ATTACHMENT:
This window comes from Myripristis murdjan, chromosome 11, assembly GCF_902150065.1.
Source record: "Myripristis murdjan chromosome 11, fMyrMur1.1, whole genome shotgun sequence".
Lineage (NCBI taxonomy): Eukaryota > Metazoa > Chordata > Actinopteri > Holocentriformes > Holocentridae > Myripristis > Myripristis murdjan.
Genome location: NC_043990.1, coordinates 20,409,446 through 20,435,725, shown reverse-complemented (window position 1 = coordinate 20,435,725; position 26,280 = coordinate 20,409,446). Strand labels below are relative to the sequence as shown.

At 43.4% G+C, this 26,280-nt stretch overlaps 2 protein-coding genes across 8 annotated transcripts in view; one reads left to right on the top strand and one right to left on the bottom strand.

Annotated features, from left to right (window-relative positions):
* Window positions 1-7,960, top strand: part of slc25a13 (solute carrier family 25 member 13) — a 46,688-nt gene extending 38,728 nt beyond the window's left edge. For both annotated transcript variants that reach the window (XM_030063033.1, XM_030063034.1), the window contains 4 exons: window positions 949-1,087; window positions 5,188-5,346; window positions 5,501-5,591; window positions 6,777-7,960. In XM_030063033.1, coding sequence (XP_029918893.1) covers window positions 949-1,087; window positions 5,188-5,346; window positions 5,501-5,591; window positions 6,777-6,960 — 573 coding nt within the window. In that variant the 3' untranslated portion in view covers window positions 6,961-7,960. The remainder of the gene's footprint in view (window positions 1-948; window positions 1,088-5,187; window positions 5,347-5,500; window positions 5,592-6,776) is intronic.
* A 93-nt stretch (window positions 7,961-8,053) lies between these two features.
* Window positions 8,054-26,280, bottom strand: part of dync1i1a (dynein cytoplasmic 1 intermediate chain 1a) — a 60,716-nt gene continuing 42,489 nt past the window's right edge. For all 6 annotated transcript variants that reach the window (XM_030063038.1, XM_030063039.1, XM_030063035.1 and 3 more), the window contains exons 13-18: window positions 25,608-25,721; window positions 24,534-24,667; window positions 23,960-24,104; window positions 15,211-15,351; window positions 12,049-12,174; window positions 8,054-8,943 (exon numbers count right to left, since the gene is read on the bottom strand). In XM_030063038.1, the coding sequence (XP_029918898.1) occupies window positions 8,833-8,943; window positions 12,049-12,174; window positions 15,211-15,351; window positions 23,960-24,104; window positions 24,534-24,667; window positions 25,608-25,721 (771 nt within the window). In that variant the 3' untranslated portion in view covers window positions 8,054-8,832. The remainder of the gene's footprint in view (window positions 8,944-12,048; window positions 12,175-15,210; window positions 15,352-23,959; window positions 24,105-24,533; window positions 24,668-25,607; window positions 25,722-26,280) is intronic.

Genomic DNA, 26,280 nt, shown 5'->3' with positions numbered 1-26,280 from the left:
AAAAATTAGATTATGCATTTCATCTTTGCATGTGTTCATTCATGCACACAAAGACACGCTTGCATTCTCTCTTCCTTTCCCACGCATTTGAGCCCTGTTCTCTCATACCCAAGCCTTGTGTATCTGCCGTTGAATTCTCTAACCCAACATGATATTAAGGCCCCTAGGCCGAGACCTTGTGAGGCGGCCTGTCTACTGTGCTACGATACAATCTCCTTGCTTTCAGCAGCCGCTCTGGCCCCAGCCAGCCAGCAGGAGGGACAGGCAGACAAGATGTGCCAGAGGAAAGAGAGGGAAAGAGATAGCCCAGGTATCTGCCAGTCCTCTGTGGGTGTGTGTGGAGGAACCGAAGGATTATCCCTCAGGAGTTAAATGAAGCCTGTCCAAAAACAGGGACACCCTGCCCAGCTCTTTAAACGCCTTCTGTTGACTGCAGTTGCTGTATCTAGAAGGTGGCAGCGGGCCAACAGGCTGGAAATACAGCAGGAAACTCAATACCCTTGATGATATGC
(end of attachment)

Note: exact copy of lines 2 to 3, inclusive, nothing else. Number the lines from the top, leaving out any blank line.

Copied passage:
Source record: "Myripristis murdjan chromosome 11, fMyrMur1.1, whole genome shotgun sequence".
Lineage (NCBI taxonomy): Eukaryota > Metazoa > Chordata > Actinopteri > Holocentriformes > Holocentridae > Myripristis > Myripristis murdjan.